A – I’m not sure if many supporters would remember this goal but we played Arsenal in 1973 in front of a full house and I scored a goal which was probably the best I ever scored.

Wee Tommy McLean crossed and I had my back to goal and I hit it on the drop with my back to goal and Bob Wilson the famous Arsenal goalkeeper was playing and it went over him and into the far corner of the net. That was certainly one of my finest goals.

And any goal against Celtic would be the best goals scored.

Q – Charlie – Derek, do you still consider yourself King of Ibrox Park? #legend

A – Once you get called the King of Ibrox Park it never leaves you and I love it.

From a young lad at 16 and a half who was a Rangers supporter & dreamed of playing for Rangers to breaking into the team, scoring against Bayern Munich, getting the number 9 shirt, scoring 27 goals in the first season and hearing the fans sing Parlane Born Was The King of Ibrox Park.

Of course I will keep that. It’s something that will never leave me and I love it. It’s something that I’m not blasé about. I’m very proud of it and I love it to bits.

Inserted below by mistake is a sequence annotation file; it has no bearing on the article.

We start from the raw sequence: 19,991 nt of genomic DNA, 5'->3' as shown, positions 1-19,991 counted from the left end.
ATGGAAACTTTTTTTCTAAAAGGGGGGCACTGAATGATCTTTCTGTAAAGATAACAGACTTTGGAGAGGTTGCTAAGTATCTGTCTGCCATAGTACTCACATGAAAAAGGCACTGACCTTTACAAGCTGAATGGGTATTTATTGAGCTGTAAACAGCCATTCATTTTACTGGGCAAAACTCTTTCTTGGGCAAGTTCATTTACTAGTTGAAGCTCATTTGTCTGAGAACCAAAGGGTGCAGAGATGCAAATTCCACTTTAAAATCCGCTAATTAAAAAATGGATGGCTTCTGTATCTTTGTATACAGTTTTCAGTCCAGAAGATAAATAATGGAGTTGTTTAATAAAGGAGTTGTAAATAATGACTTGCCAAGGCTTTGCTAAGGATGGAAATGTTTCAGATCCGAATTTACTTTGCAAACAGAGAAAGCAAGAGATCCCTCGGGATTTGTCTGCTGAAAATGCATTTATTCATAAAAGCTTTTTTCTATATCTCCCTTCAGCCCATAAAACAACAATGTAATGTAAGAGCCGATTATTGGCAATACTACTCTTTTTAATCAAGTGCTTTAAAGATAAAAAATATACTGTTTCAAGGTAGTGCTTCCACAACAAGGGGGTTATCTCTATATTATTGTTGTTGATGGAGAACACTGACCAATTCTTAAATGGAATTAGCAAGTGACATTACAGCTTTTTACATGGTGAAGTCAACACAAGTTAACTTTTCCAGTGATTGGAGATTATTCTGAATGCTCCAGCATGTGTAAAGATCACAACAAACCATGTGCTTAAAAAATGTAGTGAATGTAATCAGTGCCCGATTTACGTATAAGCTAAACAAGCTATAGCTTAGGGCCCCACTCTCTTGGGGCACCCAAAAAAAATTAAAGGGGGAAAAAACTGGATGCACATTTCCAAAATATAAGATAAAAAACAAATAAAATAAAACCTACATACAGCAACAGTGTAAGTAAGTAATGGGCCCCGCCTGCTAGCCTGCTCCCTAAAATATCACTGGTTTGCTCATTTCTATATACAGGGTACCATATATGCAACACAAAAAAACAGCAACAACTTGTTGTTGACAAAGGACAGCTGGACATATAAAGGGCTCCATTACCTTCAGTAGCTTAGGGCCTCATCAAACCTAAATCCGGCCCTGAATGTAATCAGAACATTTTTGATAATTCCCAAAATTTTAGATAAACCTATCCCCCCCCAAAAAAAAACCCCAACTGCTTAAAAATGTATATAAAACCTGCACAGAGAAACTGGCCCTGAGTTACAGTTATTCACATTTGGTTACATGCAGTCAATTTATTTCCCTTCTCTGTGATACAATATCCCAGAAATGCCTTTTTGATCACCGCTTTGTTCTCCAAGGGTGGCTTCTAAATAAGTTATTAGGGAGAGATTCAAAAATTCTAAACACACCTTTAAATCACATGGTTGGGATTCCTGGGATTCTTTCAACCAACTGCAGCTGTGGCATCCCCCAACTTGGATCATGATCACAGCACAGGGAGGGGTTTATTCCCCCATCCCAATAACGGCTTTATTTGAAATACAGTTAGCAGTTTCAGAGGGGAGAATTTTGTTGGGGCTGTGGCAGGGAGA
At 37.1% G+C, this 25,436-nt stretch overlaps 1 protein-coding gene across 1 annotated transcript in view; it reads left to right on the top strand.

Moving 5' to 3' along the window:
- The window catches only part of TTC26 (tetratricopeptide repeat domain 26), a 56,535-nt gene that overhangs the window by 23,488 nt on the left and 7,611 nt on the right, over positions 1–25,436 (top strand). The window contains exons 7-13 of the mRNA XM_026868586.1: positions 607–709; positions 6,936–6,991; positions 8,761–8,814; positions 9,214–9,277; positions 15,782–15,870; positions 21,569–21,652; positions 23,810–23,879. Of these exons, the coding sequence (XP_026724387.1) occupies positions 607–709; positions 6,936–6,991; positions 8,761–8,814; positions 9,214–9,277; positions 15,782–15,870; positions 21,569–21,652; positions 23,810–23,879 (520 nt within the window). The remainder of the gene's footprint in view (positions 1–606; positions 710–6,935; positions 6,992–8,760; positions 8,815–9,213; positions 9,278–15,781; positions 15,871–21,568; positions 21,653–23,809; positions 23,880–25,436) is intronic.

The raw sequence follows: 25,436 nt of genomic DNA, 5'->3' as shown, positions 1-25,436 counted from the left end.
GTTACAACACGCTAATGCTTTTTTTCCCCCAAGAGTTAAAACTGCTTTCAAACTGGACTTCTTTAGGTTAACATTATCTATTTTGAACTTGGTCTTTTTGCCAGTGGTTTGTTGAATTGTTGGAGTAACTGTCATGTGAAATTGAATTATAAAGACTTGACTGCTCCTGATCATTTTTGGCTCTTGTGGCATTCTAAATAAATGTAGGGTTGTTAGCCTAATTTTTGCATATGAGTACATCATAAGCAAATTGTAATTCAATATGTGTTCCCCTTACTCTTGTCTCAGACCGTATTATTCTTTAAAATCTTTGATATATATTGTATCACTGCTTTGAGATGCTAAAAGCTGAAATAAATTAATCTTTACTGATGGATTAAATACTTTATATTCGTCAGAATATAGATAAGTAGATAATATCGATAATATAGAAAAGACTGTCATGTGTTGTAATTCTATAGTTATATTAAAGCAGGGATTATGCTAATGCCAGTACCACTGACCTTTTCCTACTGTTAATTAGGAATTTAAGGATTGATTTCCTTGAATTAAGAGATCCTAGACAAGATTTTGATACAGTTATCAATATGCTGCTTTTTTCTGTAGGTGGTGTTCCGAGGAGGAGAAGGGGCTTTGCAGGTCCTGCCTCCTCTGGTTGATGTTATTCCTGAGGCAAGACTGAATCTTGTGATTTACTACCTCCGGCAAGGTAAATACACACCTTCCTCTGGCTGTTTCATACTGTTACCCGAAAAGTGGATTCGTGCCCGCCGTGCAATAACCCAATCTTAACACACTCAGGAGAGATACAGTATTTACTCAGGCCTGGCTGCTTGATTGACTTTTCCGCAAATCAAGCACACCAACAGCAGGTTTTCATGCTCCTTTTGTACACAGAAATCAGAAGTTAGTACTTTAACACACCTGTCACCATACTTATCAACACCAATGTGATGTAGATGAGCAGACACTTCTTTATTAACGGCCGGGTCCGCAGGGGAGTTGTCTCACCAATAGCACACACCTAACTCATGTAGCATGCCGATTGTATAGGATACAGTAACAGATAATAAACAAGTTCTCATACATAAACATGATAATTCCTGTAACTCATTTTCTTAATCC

Q – BattleFeverPod – Derek who was the best player you played with at Rangers?

A – Davie Cooper as I said before but it is a hard one as I played with so many Rangers Hall of Famers like John Greig, Sandy Jardine, Alex MacDonald, Dave Smith etc. All great players but it has to be Coop.

Q – And what’s the secret to the hair? #AKingsBarnet

A – I take it off at night, give it a brush in the morning and put it back on! I don’t know I have just been blessed with a good head of hair. My dad – God love you dad – was the same so I have probably taken it after him.

Q – Andy – Will you ever do more co-commentary on Rangers TV?

A – Aye, I did enjoy it. I would probably do a lot more if I lived in Scotland but I live south of the border. I’d probably be involved in more things at Ibrox if I lived in Scotland but I did enjoy it and if asked in the future then of course I would consider it.

Q – This is Ibrox – Derek, what influence did your father have on your career? Did you manage to watch any of his games for Rangers?

A – I never saw any of my dad’s games as I wasn’t born but he had a massive influence on my career. Something I am really proud of though is the fact we both played and scored goals for Rangers against Celtic. My dad’s debut was against Celtic and he scored and I scored a load against Celtic so I am very proud of that.